Ex-Cop in Boston Accused Of Being a Straw-Purchaser For Gang Members
Former Boston police officer Adarbaad Karani was charged with the straw purchasing of guns that were meant for law enforcement only. The 37-year-old purchased a .40-caliber GLOCK 27 and .45-caliber GLOCK 30S on behalf of acquaintances. He had claimed the firearms would be used for law enforcement purposes and not resold. The firearms were later found in the possession of a Columbia Point Dawgs gang member.
Karani was indicted on two counts of making false statement during a firearm purchase and two counts of making a false statement on record.
“Karani allegedly bought the guns in 2014 and September 2015. One of them was discovered in the possession of a Columbia Point Dawgs gang member in November 2015,” the Boston Herald reports.
According to the suspect’s lawyer, J.W. Carney, Karani did something that’s common practice: purchasing a firearm with a law enforcement discount and then transferring the gun over to his friends. Once the guns were transferred to his friends, one of the firearms were stolen.
Karani claims his friend reported the gun was stolen from his car.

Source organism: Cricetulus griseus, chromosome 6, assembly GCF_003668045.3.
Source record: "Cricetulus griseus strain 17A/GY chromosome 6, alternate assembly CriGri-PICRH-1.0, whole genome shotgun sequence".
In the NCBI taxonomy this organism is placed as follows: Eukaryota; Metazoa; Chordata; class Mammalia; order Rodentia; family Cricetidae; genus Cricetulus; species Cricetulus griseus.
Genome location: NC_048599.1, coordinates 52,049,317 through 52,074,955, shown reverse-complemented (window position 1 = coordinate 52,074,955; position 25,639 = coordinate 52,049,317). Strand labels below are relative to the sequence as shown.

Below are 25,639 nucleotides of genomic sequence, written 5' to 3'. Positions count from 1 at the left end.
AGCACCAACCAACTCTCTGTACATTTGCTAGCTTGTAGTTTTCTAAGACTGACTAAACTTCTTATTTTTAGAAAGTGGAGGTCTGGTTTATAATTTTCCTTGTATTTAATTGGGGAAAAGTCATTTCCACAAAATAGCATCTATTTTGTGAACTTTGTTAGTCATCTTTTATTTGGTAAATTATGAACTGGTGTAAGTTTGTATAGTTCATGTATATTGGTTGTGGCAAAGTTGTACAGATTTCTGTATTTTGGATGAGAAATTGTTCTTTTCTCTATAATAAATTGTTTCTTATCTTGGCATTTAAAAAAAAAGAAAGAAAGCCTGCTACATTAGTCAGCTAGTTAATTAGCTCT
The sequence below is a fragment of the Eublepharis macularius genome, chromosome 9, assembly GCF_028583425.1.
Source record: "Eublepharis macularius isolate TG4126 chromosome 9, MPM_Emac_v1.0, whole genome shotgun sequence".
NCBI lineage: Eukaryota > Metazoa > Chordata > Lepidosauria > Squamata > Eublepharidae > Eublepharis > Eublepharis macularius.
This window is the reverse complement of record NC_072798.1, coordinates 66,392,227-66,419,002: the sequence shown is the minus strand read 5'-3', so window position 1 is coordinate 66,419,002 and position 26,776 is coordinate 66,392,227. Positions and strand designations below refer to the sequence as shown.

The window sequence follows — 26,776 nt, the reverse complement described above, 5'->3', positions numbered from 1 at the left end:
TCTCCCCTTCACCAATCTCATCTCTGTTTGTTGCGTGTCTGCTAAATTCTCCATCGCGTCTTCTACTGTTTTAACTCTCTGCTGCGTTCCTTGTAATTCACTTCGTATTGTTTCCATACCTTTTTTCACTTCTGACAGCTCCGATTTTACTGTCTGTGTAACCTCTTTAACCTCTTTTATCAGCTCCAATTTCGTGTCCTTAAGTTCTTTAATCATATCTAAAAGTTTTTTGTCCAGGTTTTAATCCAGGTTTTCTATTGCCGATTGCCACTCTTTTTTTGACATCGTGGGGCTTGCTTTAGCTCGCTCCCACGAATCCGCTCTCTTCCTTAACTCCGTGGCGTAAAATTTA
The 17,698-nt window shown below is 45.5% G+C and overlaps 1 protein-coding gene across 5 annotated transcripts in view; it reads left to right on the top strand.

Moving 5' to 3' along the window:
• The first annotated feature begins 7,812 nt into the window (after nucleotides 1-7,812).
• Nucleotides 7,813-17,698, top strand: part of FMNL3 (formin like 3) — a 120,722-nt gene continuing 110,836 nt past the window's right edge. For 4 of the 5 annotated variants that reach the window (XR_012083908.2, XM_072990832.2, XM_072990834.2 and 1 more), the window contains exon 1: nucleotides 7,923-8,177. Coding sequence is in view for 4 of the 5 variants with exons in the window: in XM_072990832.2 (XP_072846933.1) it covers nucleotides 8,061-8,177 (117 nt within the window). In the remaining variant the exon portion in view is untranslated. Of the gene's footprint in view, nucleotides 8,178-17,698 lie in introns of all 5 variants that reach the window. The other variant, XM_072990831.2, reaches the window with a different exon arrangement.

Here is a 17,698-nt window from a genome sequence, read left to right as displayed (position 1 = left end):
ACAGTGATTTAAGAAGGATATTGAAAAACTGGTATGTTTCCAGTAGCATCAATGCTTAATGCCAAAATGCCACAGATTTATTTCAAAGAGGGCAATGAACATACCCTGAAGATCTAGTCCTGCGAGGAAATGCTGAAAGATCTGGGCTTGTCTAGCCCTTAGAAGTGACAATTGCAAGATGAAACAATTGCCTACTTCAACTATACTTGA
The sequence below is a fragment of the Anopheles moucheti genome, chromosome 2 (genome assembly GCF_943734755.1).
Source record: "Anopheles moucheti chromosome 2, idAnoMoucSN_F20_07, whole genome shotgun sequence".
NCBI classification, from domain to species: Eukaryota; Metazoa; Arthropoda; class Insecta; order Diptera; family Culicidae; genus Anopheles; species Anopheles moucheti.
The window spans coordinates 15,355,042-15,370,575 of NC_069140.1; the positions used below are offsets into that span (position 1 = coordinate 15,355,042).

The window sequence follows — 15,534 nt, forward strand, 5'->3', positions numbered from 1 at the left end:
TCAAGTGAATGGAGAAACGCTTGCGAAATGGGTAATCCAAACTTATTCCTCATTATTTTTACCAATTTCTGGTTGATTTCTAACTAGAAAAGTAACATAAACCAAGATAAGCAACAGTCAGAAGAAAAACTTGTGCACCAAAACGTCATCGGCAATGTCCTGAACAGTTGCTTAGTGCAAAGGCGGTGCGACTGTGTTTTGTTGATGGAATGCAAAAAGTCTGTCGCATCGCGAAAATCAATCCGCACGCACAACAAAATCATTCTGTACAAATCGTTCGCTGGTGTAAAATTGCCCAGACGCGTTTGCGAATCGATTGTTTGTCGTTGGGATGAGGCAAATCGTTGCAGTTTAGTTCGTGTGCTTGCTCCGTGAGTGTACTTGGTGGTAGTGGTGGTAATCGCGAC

“This is the latest example of federal prosecutors bringing serious criminal charges that were not warranted by the facts,” Carney said. “This abuse of power was compounded by a misleading press release that connected Adarbaad Karani to a notorious gang with which he had no affiliation whatsoever.”
“Karani allegedly used his police identification to acquire the weapons, which may not be purchased by civilians, and certified on federal forms that the guns were for official police use,” prosecutors said. “Straw purchases interfere with firearm regulation and record keeping, and federal law makes it a crime to knowingly make false statements to a firearms dealer in connection with the sale of a firearm.”
The suspect was a 10-year veteran of the Boston Police Department with letters of commendation from police commissioners Edward Davis and William Evans.
He is facing 10 years in prison and a $250,000 fine on each of the charges.